The only public school that apparently did not report its numbers last year was Meridian High School. Yet Tom Churchill, Meridian School District superintendent, said the high school has, in fact, reported the numbers to the Department of Health every year. According to the district’s data, 4.3 percent of students had a vaccine exemption for the 2014-15 school year.
The data for all schools includes exemptions for the following vaccines: tetanus, pertussis, polio, MMR (measles, mumps and rubella), hepatitis B and varicella. Exemptions can be granted for medical, religious or personal reasons, although state law now requires proof that a parent seeking an exemption for personal reasons receives information from a health-care provider about the benefits and risks of vaccinations.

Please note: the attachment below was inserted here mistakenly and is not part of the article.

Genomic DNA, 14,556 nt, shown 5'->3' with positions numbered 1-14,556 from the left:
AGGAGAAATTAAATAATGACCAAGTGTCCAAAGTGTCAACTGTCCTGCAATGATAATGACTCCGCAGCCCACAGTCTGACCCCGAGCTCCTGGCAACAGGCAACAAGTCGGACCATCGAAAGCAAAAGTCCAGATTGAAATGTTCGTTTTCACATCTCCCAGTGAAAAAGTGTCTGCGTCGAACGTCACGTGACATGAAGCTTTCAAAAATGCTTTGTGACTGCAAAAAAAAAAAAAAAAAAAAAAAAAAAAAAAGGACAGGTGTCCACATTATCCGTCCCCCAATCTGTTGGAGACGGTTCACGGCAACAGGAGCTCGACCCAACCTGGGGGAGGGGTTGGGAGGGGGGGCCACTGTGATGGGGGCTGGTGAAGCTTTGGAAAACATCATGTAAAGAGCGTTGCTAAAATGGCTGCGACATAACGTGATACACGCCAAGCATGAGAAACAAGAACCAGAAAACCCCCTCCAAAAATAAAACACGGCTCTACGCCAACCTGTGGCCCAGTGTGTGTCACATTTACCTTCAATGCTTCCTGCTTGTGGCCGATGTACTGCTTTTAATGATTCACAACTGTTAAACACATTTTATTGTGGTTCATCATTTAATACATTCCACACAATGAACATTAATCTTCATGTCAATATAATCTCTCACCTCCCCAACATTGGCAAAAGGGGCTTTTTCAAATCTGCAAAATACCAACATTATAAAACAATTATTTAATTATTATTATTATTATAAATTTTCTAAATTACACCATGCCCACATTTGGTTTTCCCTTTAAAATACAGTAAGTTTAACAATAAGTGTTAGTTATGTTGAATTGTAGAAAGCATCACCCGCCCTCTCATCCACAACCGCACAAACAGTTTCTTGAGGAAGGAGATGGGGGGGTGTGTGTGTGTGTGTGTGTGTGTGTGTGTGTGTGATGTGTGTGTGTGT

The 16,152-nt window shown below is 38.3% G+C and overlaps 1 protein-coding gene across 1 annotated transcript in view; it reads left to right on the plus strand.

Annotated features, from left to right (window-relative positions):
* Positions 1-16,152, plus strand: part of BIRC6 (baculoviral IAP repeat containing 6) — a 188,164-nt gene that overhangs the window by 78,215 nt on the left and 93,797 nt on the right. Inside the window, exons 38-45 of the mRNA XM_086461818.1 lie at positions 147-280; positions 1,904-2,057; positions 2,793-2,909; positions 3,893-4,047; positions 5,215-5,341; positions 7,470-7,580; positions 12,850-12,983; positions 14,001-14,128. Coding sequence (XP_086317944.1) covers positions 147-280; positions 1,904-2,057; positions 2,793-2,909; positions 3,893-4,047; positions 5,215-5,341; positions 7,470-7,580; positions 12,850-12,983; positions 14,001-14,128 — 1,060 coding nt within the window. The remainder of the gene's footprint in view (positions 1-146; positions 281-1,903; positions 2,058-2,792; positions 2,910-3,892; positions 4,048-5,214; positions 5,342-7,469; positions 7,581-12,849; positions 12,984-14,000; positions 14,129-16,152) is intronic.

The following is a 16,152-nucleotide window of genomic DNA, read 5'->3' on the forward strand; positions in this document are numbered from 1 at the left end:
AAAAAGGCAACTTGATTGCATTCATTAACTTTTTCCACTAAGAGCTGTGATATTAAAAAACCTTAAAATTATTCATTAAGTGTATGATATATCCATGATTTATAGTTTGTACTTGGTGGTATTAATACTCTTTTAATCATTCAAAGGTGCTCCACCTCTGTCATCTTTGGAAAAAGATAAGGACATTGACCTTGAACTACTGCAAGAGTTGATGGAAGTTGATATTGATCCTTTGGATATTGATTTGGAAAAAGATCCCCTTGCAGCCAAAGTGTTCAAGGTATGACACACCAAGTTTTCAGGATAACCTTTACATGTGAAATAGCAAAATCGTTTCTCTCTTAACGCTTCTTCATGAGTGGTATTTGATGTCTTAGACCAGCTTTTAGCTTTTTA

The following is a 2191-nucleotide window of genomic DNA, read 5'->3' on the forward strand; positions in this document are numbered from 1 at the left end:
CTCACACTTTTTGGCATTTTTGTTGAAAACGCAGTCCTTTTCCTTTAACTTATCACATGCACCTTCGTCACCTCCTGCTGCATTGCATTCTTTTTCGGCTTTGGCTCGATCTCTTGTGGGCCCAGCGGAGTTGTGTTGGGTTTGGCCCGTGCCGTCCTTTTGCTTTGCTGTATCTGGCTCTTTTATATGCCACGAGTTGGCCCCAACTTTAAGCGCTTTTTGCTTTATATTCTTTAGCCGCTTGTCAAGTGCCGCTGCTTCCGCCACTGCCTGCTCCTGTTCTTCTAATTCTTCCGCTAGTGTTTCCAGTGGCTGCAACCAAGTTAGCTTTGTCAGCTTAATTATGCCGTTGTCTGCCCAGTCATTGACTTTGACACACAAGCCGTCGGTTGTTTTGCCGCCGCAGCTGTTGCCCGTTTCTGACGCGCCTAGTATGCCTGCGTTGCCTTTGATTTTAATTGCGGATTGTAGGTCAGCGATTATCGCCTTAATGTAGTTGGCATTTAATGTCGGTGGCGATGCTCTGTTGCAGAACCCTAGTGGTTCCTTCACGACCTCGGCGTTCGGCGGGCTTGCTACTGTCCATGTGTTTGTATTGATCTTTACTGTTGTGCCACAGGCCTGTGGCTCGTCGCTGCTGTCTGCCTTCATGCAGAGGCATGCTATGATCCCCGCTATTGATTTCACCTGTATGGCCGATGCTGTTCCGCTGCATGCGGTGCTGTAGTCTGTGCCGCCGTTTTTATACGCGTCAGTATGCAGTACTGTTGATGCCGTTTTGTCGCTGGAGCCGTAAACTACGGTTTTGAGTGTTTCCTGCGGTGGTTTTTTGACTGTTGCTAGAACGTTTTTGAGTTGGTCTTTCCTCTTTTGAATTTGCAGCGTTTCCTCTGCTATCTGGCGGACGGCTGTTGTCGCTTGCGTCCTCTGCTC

Stern said a child unable to be vaccinated for a medical reason is most at risk when other parents choose not to immunize their kids for personal reasons.
The high rates of exemptions in schools could lead to a future outbreak of disease, he said.
“Those are the pockets where the outbreaks can occur,” Stern said. “It’s kind of like having a bunch of tinder around, and there’s no spark yet. All it would take would be a spark for that to catch on fire.”
School districts respect parent rights
School officials are puzzled about why some schools have such high rates of exemption while others’ rates are so low.
Neither Bellingham nor Ferndale school districts use their own resources to urge parents to vaccinate their children, beyond fulfilling the state requirement of handing out information when parents register kids for school.
Jill Iwasaki, director of special services for Ferndale School District, said there is no particular reason Beach Elementary has a higher rate than other schools, and no particular reason Windward High School has a lower rate, at just below 4 percent.
“It’s a right that parents have,” Iwasaki said. “Our Washington state laws allow parents not to vaccinate our children.”